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selver wrote

Last one I got was for a textbook, I think it was in 2016. But I've been using private trackers for a while now, so books were the only public ones I would know about.

Netflix and the like are so dominant now that I feel like they're going to give up with chasing down pirates. Most people seem to have conceded to paying for their media online.


Yoshii wrote

Yes, ISP's are still doing it, just like how throttling was supposed to be illegal since '16. ISP's do not have to play by the rules, and it's only with mass public outcry that anything is done or attempted. This is proven true when you use compromised services such as Free Download Manager or Vuze to torrent anything, as you are forced to seed and therefore give yourself away.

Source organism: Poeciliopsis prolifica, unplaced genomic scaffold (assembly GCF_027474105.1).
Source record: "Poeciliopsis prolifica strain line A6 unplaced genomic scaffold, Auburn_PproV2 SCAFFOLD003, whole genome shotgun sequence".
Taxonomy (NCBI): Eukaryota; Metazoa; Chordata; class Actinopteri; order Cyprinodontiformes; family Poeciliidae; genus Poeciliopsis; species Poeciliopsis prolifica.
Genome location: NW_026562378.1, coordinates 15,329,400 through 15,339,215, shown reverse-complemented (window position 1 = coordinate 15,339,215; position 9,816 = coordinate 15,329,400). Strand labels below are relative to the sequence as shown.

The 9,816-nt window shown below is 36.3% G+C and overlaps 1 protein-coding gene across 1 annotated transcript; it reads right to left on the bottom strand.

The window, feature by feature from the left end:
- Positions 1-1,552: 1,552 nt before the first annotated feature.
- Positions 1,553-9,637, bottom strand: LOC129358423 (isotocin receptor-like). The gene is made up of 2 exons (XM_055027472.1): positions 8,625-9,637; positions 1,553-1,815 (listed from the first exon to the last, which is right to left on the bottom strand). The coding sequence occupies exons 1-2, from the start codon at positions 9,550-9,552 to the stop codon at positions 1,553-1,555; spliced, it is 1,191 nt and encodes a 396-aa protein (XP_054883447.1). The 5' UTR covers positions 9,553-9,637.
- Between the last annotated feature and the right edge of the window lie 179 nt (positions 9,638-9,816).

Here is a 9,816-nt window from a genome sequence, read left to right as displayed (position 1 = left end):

The best advice that I can give you would be to look up the right servers in the OpenNIC project or similar DNS solutions that have null monitoring protocols. If you have the money, invest in a VPN solution using one of the discount links on countless YouTube channels. Provide only fake info when using services, especially popular ones that you may use directly or indirectly when downloading. If you insist on torrenting, using private trackers is required now. It wasn't necessary before, but now they look out for any torrenting traffic at all to dissect. Finding direct download sites is another priority since you can easily obfuscate anything sketchy or potentially incriminating using a variety of methods and tools.

'Piracy' (still a fucking stupid term) has become more difficult thanks to extended monitoring, crawling, and ferocity of companies abusing things like DMCA. However, if you know a couple people online, you can probably find new sources to investigate.